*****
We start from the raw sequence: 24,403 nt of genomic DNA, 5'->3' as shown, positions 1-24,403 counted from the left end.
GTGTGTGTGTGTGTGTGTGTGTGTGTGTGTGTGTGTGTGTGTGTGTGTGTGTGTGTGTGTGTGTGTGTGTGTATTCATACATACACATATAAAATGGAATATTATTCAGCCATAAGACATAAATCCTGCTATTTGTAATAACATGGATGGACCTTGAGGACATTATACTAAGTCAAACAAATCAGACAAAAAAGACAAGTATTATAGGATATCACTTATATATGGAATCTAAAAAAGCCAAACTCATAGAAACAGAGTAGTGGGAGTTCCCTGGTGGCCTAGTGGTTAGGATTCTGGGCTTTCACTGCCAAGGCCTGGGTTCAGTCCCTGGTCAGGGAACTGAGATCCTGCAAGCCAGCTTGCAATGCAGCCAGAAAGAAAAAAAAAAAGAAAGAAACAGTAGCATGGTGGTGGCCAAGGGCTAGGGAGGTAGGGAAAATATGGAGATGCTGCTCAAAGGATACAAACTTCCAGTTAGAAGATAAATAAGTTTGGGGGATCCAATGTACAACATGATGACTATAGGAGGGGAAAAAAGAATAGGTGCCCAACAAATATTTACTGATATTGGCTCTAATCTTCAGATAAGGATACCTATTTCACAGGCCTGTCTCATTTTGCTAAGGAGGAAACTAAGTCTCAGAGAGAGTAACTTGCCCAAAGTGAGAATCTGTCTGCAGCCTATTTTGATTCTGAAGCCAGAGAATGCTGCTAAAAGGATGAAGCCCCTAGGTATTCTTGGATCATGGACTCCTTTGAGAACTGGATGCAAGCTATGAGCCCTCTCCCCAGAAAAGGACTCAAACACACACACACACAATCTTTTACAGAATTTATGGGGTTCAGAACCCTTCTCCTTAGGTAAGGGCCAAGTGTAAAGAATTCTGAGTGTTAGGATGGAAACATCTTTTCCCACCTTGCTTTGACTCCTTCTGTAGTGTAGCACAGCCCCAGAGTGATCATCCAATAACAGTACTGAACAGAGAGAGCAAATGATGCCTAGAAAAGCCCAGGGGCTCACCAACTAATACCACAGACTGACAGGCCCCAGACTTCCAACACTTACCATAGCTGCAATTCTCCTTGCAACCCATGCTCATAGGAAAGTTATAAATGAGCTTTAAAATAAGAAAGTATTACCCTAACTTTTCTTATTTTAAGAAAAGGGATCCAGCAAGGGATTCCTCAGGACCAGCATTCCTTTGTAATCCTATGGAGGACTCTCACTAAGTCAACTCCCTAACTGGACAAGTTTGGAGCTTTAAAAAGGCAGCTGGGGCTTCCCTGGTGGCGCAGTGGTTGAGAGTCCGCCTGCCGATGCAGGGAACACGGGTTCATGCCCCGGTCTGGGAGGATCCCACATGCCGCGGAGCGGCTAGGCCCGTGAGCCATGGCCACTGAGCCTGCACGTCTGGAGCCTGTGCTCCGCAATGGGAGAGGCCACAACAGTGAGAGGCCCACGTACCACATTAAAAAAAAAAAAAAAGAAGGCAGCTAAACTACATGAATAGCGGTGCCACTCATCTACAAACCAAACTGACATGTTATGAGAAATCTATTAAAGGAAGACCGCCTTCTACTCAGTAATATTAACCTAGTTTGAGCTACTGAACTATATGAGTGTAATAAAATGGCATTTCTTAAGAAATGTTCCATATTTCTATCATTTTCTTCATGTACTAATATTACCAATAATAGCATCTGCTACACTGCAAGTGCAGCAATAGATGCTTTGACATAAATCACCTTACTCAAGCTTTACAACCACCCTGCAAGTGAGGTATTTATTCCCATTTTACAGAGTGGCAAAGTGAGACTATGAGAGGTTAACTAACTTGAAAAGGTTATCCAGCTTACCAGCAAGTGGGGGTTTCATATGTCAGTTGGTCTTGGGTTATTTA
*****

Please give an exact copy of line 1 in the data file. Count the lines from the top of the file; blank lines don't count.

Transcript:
We start from the raw sequence: 24,403 nt of genomic DNA, 5'->3' as shown, positions 1-24,403 counted from the left end.